All of this may come as something of a revelation. You may have believed that your thoughts were spontaneous, possibly contradictory at times, but in any case something that was beyond your control. However, science tells us that this isn’t the case. An external event first appears in our mind merely as information, bereft of any positive or negative connotations. It’s us -the type of person we are, with all our experience and our baggage- who interprets the information.

Rafael Nadal is another very well-known example of a top sportsman who is trained to deal with adversity. Possibly, one of the keys to his success is his mental strength and, by implication, his power of focus. When Nadal makes a mistake on court, rather than play it over repeatedly in his mind, he has the ability to concentrate on the next point and push the mistake to one side. At crucial moments, he decides not to devote any energy to something that will not bring him any benefit. Possibly, this is one of the best things that we can train ourselves to do. So, for example, if we are speaking in public, if we have made a mess of the first slide, we mustn’t be plagued by this for the rest of the presentation and be continually reproaching ourselves. Or when we get angry about something we’ve done, we mustn’t persist in thinking about what we should have said, done or communicated. If we do, we’re living in the past and serving up a cocktail of bitterness which will ruin the present. So, telling ourselves “I won’t think any more about that” is a conscious decision that is within the reach of all of us, and will have a decisive influence on our quality of life.

As I wrote in a previous post, optimists focus on a different aspect of reality than pessimists. To some extent, it is true that our personality will influence what we pay attention to. However, the reverse is also true: what we focus on has a big effect on our personality. If, little by little, we train ourselves to focus our attention in a positive way, we will eventually be able to even modify the way we view what has happened. Who knows, if we choose to be gentler with others and with ourselves, we may be able to have more civic societies, deeper personal relationships and a better quality of life.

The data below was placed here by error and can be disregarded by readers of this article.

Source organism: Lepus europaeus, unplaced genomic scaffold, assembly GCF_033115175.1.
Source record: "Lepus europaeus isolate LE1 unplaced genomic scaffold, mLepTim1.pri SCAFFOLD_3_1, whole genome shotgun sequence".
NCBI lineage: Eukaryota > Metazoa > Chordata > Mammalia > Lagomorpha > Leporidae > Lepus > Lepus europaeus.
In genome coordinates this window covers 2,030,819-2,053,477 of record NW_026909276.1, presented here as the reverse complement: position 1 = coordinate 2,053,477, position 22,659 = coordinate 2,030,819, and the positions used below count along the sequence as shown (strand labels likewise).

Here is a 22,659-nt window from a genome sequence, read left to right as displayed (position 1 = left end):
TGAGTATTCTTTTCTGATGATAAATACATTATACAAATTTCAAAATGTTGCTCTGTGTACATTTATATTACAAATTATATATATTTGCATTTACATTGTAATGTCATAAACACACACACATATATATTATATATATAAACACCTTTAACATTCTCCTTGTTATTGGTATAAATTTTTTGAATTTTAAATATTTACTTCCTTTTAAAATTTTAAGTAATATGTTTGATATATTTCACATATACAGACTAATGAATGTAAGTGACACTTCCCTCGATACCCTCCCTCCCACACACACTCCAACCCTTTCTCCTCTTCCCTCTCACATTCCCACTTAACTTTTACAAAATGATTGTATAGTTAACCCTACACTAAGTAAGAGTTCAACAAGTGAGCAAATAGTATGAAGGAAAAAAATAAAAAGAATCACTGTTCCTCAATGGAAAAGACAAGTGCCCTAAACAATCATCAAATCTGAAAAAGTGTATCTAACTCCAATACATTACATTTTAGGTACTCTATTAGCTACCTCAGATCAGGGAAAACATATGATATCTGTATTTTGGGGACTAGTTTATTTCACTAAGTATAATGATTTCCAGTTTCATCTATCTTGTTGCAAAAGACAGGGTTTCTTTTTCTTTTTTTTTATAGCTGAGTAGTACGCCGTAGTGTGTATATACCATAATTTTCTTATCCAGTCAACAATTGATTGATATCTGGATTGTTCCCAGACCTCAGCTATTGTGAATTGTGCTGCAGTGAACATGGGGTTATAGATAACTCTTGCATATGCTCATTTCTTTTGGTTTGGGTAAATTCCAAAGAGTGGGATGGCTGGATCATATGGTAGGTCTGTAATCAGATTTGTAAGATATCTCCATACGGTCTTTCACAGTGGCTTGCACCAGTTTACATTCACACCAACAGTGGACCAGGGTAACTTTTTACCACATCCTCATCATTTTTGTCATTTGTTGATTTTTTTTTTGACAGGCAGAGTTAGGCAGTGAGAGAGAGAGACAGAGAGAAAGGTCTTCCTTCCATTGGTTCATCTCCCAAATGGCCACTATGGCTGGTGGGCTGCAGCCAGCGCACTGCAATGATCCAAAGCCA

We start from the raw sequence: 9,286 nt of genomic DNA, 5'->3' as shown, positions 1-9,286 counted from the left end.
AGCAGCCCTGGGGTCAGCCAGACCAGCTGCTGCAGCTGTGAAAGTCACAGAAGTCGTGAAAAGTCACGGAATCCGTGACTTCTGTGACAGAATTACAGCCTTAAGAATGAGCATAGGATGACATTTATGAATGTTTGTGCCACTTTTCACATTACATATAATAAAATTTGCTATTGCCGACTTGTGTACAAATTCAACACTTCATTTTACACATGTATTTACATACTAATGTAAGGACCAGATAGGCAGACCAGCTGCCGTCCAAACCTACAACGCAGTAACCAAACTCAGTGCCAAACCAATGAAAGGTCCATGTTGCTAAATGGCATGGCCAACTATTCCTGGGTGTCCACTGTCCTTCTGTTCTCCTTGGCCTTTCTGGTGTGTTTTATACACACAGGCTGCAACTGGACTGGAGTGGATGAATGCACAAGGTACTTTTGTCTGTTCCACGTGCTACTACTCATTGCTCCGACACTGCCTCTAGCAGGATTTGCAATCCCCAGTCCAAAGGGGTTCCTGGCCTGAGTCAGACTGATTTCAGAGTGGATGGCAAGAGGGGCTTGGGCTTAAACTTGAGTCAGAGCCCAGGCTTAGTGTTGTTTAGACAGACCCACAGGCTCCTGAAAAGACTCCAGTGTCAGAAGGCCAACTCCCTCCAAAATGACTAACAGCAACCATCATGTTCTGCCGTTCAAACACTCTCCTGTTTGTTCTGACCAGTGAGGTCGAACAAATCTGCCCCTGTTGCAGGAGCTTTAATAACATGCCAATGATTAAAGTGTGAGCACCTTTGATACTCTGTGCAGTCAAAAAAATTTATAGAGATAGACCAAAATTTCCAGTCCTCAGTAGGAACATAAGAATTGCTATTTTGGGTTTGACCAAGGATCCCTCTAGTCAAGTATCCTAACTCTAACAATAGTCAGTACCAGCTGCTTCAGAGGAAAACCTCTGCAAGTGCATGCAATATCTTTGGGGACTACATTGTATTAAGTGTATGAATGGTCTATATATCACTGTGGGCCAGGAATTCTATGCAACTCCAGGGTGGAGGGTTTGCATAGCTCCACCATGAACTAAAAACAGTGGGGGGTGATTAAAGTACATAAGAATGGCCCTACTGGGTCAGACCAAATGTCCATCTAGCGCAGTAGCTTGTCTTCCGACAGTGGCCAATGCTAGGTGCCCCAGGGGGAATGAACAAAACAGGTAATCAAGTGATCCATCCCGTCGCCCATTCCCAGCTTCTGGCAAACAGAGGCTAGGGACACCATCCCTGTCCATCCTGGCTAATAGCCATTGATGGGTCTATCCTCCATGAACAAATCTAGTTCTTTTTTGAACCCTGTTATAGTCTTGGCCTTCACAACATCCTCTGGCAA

Take-aways:

  • First of all, when something happens to us, we need to accept that we are neither what we think, nor what we feel. We all have an inner guide that helps us to decide what to focus on. So, when a negative thought comes into your head, keep it at a distance and put it under observation.
  • Secondly, decide to what extent a particular thought is helpful. If it isn’t, say to yourself: “I’m not going to waste any more energy on this.” Focus your attention on other things which are on your mind, so that you can reduce its impact.
  • Choose some ‘anchor points’ –for example, quotations, images or songs- that help you to distance the thoughts that you do not want to occupy yourself with. For instance, whenever an unpleasant idea comes into your head, repeat an inspirational saying, imagine yourself lying in the sun or hum a piece of music so that you can divert your focus of attention.

Round-up:

We can control what we focus on in order to influence our thoughts, our acts and our ability to be happy.